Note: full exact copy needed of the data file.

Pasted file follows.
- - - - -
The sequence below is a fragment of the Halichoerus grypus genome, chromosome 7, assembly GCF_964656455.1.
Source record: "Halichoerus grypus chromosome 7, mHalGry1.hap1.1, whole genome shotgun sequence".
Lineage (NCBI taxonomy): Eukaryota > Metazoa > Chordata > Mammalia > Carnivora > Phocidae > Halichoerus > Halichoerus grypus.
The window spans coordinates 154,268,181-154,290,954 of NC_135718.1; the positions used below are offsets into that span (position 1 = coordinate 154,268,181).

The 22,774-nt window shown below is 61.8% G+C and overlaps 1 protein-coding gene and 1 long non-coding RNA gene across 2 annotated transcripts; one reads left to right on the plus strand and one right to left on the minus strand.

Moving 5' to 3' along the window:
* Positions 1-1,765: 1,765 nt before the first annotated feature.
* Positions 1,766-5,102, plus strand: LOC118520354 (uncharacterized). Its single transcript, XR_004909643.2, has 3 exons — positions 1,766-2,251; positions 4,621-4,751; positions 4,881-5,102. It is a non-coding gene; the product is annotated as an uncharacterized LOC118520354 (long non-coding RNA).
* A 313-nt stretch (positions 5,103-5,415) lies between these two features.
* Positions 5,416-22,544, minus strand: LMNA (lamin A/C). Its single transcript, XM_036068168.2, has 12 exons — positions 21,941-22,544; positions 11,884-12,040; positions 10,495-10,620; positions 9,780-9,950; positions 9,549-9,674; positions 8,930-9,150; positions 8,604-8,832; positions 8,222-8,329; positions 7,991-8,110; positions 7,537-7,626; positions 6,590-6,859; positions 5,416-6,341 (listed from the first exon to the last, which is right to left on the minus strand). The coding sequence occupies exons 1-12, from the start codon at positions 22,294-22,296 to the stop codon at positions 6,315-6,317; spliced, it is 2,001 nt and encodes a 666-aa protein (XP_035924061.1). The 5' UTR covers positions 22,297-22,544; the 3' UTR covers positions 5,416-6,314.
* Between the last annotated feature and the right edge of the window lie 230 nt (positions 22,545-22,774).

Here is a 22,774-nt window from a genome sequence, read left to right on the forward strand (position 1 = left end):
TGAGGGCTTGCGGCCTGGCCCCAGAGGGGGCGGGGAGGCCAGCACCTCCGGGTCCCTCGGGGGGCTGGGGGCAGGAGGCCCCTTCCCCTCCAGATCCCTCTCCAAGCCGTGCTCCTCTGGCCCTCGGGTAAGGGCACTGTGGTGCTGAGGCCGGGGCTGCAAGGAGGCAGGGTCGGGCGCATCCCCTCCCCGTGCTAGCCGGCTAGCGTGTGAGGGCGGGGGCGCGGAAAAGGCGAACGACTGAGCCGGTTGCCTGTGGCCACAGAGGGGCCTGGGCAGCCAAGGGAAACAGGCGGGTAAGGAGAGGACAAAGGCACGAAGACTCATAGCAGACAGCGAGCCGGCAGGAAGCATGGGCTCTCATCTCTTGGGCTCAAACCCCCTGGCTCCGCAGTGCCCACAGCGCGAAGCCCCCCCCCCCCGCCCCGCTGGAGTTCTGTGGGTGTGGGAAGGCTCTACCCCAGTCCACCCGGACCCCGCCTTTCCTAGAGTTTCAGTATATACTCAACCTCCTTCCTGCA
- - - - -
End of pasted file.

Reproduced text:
The sequence below is a fragment of the Halichoerus grypus genome, chromosome 7, assembly GCF_964656455.1.
Source record: "Halichoerus grypus chromosome 7, mHalGry1.hap1.1, whole genome shotgun sequence".
Lineage (NCBI taxonomy): Eukaryota > Metazoa > Chordata > Mammalia > Carnivora > Phocidae > Halichoerus > Halichoerus grypus.
The window spans coordinates 154,268,181-154,290,954 of NC_135718.1; the positions used below are offsets into that span (position 1 = coordinate 154,268,181).

The 22,774-nt window shown below is 61.8% G+C and overlaps 1 protein-coding gene and 1 long non-coding RNA gene across 2 annotated transcripts; one reads left to right on the plus strand and one right to left on the minus strand.

Moving 5' to 3' along the window:
* Positions 1-1,765: 1,765 nt before the first annotated feature.
* Positions 1,766-5,102, plus strand: LOC118520354 (uncharacterized). Its single transcript, XR_004909643.2, has 3 exons — positions 1,766-2,251; positions 4,621-4,751; positions 4,881-5,102. It is a non-coding gene; the product is annotated as an uncharacterized LOC118520354 (long non-coding RNA).
* A 313-nt stretch (positions 5,103-5,415) lies between these two features.
* Positions 5,416-22,544, minus strand: LMNA (lamin A/C). Its single transcript, XM_036068168.2, has 12 exons — positions 21,941-22,544; positions 11,884-12,040; positions 10,495-10,620; positions 9,780-9,950; positions 9,549-9,674; positions 8,930-9,150; positions 8,604-8,832; positions 8,222-8,329; positions 7,991-8,110; positions 7,537-7,626; positions 6,590-6,859; positions 5,416-6,341 (listed from the first exon to the last, which is right to left on the minus strand). The coding sequence occupies exons 1-12, from the start codon at positions 22,294-22,296 to the stop codon at positions 6,315-6,317; spliced, it is 2,001 nt and encodes a 666-aa protein (XP_035924061.1). The 5' UTR covers positions 22,297-22,544; the 3' UTR covers positions 5,416-6,314.
* Between the last annotated feature and the right edge of the window lie 230 nt (positions 22,545-22,774).

Here is a 22,774-nt window from a genome sequence, read left to right on the forward strand (position 1 = left end):
TGAGGGCTTGCGGCCTGGCCCCAGAGGGGGCGGGGAGGCCAGCACCTCCGGGTCCCTCGGGGGGCTGGGGGCAGGAGGCCCCTTCCCCTCCAGATCCCTCTCCAAGCCGTGCTCCTCTGGCCCTCGGGTAAGGGCACTGTGGTGCTGAGGCCGGGGCTGCAAGGAGGCAGGGTCGGGCGCATCCCCTCCCCGTGCTAGCCGGCTAGCGTGTGAGGGCGGGGGCGCGGAAAAGGCGAACGACTGAGCCGGTTGCCTGTGGCCACAGAGGGGCCTGGGCAGCCAAGGGAAACAGGCGGGTAAGGAGAGGACAAAGGCACGAAGACTCATAGCAGACAGCGAGCCGGCAGGAAGCATGGGCTCTCATCTCTTGGGCTCAAACCCCCTGGCTCCGCAGTGCCCACAGCGCGAAGCCCCCCCCCCCCGCCCCGCTGGAGTTCTGTGGGTGTGGGAAGGCTCTACCCCAGTCCACCCGGACCCCGCCTTTCCTAGAGTTTCAGTATATACTCAACCTCCTTCCTGCA